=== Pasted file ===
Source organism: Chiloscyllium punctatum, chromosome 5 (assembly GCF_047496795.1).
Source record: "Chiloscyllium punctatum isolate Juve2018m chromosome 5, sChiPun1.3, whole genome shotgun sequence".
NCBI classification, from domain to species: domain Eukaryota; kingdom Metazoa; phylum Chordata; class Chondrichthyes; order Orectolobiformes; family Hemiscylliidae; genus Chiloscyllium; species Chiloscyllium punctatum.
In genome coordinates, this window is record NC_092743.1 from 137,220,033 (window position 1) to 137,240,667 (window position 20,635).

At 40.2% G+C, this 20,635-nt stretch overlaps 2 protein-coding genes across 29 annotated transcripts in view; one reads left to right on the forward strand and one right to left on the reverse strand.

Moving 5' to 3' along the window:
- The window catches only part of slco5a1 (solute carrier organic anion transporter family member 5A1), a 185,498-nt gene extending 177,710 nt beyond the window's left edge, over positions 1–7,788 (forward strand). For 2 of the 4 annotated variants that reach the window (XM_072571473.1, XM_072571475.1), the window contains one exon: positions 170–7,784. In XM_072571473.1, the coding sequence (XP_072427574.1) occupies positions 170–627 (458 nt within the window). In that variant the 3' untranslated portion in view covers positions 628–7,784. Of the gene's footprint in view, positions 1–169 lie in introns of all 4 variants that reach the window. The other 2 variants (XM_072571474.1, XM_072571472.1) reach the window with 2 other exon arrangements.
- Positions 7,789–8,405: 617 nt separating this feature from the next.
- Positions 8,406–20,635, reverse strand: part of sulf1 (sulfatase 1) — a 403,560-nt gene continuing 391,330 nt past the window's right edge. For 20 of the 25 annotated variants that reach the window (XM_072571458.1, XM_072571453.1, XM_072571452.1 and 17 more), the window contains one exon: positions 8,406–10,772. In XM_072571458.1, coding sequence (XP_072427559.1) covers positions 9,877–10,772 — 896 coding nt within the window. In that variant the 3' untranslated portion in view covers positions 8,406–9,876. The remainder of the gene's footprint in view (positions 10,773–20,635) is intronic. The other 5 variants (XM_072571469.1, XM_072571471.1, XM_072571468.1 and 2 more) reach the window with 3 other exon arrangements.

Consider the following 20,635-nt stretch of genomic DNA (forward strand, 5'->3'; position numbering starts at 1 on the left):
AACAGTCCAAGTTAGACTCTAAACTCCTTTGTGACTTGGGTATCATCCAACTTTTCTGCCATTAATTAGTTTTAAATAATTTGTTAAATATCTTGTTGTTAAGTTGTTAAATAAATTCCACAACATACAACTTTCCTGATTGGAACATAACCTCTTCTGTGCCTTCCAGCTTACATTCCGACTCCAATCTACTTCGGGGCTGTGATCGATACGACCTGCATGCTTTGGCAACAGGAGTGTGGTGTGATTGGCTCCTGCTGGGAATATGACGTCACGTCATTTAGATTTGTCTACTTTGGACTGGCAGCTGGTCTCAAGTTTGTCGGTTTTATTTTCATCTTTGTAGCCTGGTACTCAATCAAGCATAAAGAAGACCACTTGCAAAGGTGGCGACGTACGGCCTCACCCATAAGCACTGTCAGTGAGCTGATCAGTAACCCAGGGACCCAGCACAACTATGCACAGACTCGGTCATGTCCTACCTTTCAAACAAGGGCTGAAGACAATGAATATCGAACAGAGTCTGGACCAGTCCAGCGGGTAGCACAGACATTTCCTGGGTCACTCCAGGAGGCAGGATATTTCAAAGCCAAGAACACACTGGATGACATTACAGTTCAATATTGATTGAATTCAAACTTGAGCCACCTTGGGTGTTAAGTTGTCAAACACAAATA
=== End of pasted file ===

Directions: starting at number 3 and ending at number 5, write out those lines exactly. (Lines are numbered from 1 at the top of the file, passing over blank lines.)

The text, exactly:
NCBI classification, from domain to species: domain Eukaryota; kingdom Metazoa; phylum Chordata; class Chondrichthyes; order Orectolobiformes; family Hemiscylliidae; genus Chiloscyllium; species Chiloscyllium punctatum.
In genome coordinates, this window is record NC_092743.1 from 137,220,033 (window position 1) to 137,240,667 (window position 20,635).

At 40.2% G+C, this 20,635-nt stretch overlaps 2 protein-coding genes across 29 annotated transcripts in view; one reads left to right on the forward strand and one right to left on the reverse strand.